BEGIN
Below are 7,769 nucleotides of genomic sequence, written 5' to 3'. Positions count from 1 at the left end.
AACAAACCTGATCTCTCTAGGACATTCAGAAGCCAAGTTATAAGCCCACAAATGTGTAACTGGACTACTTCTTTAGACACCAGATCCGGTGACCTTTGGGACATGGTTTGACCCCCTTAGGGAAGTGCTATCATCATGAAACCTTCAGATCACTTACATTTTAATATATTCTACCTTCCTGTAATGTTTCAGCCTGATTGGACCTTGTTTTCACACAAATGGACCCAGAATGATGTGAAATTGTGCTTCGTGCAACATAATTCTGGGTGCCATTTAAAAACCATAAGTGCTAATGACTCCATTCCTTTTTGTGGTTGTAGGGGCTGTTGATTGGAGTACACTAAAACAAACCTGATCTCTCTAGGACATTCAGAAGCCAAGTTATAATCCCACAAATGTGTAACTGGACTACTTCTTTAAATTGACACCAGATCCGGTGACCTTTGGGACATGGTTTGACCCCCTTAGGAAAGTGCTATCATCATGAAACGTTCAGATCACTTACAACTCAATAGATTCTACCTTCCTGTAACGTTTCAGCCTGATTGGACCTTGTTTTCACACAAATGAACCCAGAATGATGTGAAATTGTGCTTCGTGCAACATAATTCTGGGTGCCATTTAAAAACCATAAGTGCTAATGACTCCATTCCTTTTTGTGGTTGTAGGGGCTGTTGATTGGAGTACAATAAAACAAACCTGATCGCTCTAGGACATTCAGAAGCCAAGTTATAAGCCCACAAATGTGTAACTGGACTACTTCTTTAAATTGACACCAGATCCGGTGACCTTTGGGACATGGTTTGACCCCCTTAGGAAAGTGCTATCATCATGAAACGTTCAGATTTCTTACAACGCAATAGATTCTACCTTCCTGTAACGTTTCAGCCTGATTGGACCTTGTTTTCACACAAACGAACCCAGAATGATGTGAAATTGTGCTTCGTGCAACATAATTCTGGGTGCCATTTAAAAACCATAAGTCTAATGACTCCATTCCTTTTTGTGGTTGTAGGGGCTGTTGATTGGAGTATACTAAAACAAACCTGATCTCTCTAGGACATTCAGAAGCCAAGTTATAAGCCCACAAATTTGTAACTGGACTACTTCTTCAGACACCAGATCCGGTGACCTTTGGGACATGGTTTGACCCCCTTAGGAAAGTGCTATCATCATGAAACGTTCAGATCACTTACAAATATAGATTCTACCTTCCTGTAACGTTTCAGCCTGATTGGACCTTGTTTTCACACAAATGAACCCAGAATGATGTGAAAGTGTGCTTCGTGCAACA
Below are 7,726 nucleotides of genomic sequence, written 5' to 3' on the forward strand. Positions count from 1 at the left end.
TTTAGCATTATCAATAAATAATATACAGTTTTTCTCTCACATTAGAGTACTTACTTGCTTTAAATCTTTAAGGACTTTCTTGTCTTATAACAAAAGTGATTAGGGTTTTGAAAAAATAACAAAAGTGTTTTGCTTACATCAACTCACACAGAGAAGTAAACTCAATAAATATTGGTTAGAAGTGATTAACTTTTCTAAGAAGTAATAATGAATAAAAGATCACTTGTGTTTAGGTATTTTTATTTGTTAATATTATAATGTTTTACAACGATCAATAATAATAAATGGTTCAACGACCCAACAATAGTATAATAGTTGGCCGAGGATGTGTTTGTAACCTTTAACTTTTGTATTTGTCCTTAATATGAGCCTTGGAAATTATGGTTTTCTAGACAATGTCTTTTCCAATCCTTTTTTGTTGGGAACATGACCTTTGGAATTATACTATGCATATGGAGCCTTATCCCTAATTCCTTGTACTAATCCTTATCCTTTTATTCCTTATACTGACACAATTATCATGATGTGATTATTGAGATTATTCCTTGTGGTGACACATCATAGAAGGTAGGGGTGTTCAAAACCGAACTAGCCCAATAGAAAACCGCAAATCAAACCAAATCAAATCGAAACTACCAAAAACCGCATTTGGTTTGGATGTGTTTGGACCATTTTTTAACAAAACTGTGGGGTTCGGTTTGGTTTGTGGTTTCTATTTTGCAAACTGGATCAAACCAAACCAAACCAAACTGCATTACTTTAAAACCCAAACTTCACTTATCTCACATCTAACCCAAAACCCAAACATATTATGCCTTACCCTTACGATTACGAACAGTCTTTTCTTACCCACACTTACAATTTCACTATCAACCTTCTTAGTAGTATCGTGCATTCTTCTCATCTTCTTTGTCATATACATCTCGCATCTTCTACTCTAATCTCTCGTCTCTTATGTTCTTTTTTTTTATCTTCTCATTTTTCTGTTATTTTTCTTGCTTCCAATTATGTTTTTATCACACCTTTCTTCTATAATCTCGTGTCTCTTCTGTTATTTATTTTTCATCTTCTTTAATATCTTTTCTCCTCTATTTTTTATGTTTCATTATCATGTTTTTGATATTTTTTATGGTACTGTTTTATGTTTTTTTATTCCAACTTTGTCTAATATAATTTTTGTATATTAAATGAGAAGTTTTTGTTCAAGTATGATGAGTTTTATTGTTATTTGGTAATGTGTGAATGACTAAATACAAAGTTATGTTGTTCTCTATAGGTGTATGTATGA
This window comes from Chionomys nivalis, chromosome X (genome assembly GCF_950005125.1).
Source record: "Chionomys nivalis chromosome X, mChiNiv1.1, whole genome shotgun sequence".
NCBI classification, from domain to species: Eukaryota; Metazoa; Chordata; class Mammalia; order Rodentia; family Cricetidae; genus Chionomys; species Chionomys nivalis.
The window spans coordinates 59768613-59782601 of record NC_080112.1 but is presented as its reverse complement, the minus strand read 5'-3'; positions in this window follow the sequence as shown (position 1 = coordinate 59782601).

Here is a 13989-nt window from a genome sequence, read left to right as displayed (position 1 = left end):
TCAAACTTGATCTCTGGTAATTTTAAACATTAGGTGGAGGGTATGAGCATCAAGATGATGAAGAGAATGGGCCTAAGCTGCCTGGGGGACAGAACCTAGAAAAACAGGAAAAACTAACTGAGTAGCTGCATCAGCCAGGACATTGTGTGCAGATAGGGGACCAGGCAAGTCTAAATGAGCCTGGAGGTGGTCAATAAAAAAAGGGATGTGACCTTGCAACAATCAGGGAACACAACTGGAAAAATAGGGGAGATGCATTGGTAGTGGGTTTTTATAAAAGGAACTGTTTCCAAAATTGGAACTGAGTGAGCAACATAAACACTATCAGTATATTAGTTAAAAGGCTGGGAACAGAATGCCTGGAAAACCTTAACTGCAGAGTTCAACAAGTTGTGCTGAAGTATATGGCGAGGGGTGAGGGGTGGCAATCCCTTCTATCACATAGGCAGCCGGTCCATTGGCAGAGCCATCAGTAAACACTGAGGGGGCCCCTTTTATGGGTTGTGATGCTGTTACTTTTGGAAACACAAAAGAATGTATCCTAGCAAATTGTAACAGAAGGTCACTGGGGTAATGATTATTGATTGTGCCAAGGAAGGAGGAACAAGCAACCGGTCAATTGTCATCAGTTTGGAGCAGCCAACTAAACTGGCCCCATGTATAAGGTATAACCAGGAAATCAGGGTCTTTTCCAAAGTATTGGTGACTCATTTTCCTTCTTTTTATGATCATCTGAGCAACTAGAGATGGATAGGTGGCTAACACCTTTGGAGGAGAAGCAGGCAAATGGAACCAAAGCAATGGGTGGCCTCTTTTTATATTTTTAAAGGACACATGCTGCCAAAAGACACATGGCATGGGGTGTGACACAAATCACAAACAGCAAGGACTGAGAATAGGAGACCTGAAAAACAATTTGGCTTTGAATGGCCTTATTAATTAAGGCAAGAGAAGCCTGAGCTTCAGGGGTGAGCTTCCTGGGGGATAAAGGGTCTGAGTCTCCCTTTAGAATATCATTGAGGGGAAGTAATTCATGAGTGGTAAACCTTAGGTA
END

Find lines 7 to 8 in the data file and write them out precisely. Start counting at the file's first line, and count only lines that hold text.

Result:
NCBI classification, from domain to species: Eukaryota; Metazoa; Chordata; class Mammalia; order Rodentia; family Cricetidae; genus Chionomys; species Chionomys nivalis.
The window spans coordinates 59768613-59782601 of record NC_080112.1 but is presented as its reverse complement, the minus strand read 5'-3'; positions in this window follow the sequence as shown (position 1 = coordinate 59782601).